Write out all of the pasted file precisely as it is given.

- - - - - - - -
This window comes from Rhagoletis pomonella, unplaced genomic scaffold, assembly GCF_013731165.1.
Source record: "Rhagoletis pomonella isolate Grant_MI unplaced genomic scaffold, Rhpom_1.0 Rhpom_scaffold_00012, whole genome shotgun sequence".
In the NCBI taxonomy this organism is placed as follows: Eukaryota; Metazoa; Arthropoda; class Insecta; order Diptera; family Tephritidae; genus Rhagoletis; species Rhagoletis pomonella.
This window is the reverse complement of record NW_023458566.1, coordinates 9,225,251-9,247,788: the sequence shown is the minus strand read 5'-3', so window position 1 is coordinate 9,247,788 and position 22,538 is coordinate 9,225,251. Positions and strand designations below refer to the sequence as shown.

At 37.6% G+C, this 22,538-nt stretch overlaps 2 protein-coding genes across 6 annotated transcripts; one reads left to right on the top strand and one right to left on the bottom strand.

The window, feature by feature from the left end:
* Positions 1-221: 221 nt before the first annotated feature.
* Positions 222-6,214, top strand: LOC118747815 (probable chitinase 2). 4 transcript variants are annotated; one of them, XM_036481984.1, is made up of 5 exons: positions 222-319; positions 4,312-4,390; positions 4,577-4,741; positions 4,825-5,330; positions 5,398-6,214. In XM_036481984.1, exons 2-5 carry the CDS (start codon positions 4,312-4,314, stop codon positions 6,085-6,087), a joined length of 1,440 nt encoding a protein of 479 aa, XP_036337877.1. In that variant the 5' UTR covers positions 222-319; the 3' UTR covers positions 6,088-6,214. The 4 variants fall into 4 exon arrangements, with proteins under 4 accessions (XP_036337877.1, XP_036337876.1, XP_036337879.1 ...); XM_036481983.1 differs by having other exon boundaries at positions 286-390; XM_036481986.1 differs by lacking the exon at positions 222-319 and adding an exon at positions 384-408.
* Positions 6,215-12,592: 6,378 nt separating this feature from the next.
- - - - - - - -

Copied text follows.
This window comes from Rhagoletis pomonella, unplaced genomic scaffold, assembly GCF_013731165.1.
Source record: "Rhagoletis pomonella isolate Grant_MI unplaced genomic scaffold, Rhpom_1.0 Rhpom_scaffold_00012, whole genome shotgun sequence".
In the NCBI taxonomy this organism is placed as follows: Eukaryota; Metazoa; Arthropoda; class Insecta; order Diptera; family Tephritidae; genus Rhagoletis; species Rhagoletis pomonella.
This window is the reverse complement of record NW_023458566.1, coordinates 9,225,251-9,247,788: the sequence shown is the minus strand read 5'-3', so window position 1 is coordinate 9,247,788 and position 22,538 is coordinate 9,225,251. Positions and strand designations below refer to the sequence as shown.

At 37.6% G+C, this 22,538-nt stretch overlaps 2 protein-coding genes across 6 annotated transcripts; one reads left to right on the top strand and one right to left on the bottom strand.

The window, feature by feature from the left end:
* Positions 1-221: 221 nt before the first annotated feature.
* Positions 222-6,214, top strand: LOC118747815 (probable chitinase 2). 4 transcript variants are annotated; one of them, XM_036481984.1, is made up of 5 exons: positions 222-319; positions 4,312-4,390; positions 4,577-4,741; positions 4,825-5,330; positions 5,398-6,214. In XM_036481984.1, exons 2-5 carry the CDS (start codon positions 4,312-4,314, stop codon positions 6,085-6,087), a joined length of 1,440 nt encoding a protein of 479 aa, XP_036337877.1. In that variant the 5' UTR covers positions 222-319; the 3' UTR covers positions 6,088-6,214. The 4 variants fall into 4 exon arrangements, with proteins under 4 accessions (XP_036337877.1, XP_036337876.1, XP_036337879.1 ...); XM_036481983.1 differs by having other exon boundaries at positions 286-390; XM_036481986.1 differs by lacking the exon at positions 222-319 and adding an exon at positions 384-408.
* Positions 6,215-12,592: 6,378 nt separating this feature from the next.